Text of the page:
In the meantime, try to live your life. Be present. Be thankful. It's helpful to keep in mind that a baby won't solve anything. Having a baby isn't going make life magically happy. Years ago, I followed a blogger going through secondary infertility (the inability to conceive after already having had a successful pregnancy). She was understandably sad, and expressed this, making it sound like if only she could have another baby, everything would be flowers and rainbows. Well, she did have that second healthy baby, but her blog is still a downer. She reminds me that dwelling on what's wrong (or the things that aren't going according to your plan) just takes up time and space in your mind - time and space that could be filled with something else, like all the things that are going right. Back in undergrad, I read the writing of Viktor Frankl, and his message is still with me today. He claimed that when everything has been taken away, the one and only thing you retain control of is your attitude. Y'all, this man was talking about being thankful for a noodle in his soup at a concentration camp. If he could choose his attitude in a situation like that, I certainly can as well.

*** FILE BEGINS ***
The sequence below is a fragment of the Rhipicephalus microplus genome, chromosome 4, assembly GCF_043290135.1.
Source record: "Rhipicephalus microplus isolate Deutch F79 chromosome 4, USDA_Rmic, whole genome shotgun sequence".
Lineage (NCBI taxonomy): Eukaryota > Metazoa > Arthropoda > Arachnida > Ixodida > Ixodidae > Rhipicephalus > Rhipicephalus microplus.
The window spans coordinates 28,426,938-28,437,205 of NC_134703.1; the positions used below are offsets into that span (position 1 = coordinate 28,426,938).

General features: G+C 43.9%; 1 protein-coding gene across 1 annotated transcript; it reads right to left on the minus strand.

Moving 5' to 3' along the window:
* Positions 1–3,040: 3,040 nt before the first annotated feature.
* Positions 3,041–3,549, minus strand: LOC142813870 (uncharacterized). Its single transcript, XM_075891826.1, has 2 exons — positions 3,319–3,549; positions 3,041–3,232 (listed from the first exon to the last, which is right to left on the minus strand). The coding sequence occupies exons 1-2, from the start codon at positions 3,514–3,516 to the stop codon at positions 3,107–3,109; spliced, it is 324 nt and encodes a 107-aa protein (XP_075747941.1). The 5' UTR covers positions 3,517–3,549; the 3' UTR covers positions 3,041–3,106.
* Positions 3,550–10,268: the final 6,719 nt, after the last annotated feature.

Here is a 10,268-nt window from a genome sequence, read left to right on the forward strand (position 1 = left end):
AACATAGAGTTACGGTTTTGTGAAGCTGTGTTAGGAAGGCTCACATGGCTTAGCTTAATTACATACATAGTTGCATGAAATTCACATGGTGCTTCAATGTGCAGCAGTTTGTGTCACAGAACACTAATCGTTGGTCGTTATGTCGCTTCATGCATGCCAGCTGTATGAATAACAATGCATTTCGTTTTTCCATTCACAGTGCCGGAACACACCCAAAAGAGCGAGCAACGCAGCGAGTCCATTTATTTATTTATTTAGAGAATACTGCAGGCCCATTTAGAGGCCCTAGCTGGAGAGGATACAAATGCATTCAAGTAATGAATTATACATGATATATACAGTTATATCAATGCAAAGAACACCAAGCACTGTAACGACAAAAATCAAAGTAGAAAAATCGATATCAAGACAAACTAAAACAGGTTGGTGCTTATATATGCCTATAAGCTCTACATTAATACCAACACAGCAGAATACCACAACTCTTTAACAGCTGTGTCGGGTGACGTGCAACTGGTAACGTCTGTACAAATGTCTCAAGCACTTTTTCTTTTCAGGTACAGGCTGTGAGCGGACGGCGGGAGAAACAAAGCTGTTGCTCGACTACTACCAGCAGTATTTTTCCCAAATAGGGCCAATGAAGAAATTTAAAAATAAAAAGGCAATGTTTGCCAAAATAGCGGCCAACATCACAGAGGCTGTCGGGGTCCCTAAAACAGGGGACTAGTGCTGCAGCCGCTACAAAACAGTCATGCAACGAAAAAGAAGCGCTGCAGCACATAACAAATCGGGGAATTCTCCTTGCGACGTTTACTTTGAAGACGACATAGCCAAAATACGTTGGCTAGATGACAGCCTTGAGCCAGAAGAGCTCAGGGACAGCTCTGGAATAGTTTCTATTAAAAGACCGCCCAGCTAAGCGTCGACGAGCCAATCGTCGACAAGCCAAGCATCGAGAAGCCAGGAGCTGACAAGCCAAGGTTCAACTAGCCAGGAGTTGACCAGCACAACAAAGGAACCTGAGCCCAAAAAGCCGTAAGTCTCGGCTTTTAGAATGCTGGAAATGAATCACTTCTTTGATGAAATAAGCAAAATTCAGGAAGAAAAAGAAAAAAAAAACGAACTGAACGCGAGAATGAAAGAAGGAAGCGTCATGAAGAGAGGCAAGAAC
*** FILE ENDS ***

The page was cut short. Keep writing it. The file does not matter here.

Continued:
I'm not saying infertility isn't hard. It's hard. The emotions associated with it are grief, anger, sorrow, embarrassment, disappointment, plus the lingering feeling that it's "not fair" - not fair that it's easy for so many other people, but not for you. That other women don't need treatments that do all sorts of awful things to the body, and then don't work. Again, big picture friend. Maybe the treatments will work someday, and God Bless those doctors because fifty years ago those drugs and procedures didn't exist. Or, maybe your baby will come at a different time and in a different way than you previously thought. My best advice for combating the infertility blues? Feel your feelings (wallow in loss, stay in bed, paint your nails black), and then move on. It's a marathon (unfortunately), not a sprint. Keep occupied during the infertility season, taking care of yourself, and staying busy, busy, busy.  This definitely keeps the dwelling/obsessing at a minimum (or at least from completely taking over). Unfortunately, I don't have any advice to deal with the physical symptoms of fertility treatments besides wearing flowy tops and maternity leggings (for the inevitable puffing up like a marshmallow) and keeping lots of tissues on hand (for the hormone induced sobbing when you learn your favorite barista is leaving the job). #infertilityproblems